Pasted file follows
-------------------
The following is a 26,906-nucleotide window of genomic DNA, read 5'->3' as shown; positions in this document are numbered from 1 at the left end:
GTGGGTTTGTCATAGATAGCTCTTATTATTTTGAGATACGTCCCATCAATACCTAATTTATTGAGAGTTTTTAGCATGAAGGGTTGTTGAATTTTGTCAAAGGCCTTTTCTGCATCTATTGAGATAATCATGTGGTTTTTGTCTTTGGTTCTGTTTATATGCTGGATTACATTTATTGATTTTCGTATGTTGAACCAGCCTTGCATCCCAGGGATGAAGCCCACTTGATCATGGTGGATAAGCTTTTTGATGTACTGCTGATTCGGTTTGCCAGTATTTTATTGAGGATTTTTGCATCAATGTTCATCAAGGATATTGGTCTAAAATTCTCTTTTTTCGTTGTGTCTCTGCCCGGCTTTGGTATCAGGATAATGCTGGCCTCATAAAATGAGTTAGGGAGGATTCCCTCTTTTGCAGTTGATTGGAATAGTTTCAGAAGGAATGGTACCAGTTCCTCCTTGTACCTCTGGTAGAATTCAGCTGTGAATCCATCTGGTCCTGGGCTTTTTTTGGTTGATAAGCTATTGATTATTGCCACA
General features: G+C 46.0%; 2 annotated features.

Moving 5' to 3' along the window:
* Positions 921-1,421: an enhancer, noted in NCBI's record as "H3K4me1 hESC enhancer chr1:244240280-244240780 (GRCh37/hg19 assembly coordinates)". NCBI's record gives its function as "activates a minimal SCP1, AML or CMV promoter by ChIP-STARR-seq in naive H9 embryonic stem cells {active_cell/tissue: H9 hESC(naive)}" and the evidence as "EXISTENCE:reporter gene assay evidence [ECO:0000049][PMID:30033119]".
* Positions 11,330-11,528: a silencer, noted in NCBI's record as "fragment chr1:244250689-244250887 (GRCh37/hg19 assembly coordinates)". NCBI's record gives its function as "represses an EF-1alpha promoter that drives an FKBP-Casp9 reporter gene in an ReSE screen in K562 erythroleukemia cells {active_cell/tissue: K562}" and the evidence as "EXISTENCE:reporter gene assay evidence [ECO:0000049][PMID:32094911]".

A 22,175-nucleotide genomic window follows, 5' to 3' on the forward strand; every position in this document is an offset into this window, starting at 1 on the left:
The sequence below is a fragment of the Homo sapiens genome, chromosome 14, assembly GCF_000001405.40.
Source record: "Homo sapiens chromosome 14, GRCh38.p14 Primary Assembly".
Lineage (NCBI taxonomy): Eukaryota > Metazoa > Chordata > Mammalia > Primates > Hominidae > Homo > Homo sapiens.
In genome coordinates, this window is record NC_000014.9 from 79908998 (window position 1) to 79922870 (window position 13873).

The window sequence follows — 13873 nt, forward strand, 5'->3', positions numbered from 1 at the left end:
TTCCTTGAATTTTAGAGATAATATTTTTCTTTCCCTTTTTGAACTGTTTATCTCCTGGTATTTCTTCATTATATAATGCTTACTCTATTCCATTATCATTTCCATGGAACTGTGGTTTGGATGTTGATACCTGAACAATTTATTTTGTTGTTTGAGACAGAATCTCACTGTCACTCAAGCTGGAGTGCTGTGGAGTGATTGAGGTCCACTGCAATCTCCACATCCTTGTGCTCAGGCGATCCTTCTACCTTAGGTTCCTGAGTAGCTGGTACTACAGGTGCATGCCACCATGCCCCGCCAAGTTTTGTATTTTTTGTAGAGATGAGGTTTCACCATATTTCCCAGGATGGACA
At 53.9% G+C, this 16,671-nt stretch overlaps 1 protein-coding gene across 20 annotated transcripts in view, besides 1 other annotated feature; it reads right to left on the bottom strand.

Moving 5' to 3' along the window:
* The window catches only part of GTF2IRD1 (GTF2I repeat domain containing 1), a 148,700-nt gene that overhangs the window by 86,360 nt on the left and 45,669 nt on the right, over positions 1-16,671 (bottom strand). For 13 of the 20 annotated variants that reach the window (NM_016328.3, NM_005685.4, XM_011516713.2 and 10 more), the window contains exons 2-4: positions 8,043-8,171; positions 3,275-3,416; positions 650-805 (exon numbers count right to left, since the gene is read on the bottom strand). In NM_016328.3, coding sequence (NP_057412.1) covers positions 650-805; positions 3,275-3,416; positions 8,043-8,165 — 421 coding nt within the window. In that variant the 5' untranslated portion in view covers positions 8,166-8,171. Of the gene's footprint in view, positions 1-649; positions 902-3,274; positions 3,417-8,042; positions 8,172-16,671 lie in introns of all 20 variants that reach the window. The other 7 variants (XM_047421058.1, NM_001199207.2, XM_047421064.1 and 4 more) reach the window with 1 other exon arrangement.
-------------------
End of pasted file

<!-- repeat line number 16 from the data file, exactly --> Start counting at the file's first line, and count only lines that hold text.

* The window catches only part of GTF2IRD1 (GTF2I repeat domain containing 1), a 148,700-nt gene that overhangs the window by 86,360 nt on the left and 45,669 nt on the right, over positions 1-16,671 (bottom strand). For 13 of the 20 annotated variants that reach the window (NM_016328.3, NM_005685.4, XM_011516713.2 and 10 more), the window contains exons 2-4: positions 8,043-8,171; positions 3,275-3,416; positions 650-805 (exon numbers count right to left, since the gene is read on the bottom strand). In NM_016328.3, coding sequence (NP_057412.1) covers positions 650-805; positions 3,275-3,416; positions 8,043-8,165 — 421 coding nt within the window. In that variant the 5' untranslated portion in view covers positions 8,166-8,171. Of the gene's footprint in view, positions 1-649; positions 902-3,274; positions 3,417-8,042; positions 8,172-16,671 lie in introns of all 20 variants that reach the window. The other 7 variants (XM_047421058.1, NM_001199207.2, XM_047421064.1 and 4 more) reach the window with 1 other exon arrangement.